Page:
I’ve been hearing and reading from several people about The War of Art so I thought I might pick it up and have been enjoying it so far. In a nutshell, the book, written by Steven Pressfield, talks about the struggle to be an artist/writer etc. He defines the blocks and enemies in the battle against one’s inner struggle as “Resistance,” and uses that term as a metaphor for everything that prevents us from following our life’s calling. I’m listing some of the quotes that stuck out and will write my full thoughts once I finish.
“I once worked as a writer for a big New York ad agency. Our boss used to tell us: Invent a disease. Come up with the disease, he said, and we can sell the cure. Attention Deficit Disorder, Seasonal Affect Disorder, Social Anxiety Disorder. These aren’t diseases, they’re marketing ploys. Doctors didn’t discover them, copywriters did. Marketing departments did. Drug companies did. Depression and anxiety may be real. But they can also be Resistance. When we drug ourselves to blot out our soul’s call, we are being good Americans and exemplary consumers.”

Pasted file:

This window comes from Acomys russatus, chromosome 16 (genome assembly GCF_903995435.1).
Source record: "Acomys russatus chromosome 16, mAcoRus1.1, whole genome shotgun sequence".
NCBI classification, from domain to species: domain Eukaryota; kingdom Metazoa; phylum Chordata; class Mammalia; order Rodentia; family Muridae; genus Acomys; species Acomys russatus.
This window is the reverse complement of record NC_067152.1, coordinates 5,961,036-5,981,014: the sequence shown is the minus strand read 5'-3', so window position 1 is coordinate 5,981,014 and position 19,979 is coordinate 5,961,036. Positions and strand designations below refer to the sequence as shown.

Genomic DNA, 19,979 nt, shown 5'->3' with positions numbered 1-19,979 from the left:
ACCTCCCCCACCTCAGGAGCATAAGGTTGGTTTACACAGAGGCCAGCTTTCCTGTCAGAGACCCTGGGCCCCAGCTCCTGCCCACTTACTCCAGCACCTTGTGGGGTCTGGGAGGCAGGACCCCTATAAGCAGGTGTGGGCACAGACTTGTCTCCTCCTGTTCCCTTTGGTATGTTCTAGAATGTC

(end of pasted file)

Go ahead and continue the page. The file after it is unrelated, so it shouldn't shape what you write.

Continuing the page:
The more scared we are of a work or calling, the more sure we can be that we have to do it.
The opposite of love isn’t hate; it’s indifference.
If Resistance couldn’t be beaten, there would be no Fifth Symphony, no Romeo and Juliet, no Golden Gate Bridge. Defeating Resistance is liking giving birth. It seems absolutely impossible until you remember that women have been pulling it off successfully, with support and without, for fifty million years.
The amateur plays for fun. The professional plays for keeps.
An amateur lets the negative opinion of others unman him. He takes external criticims to heart, allowing it to trump his own belief in himself and his work. Resistance loves this.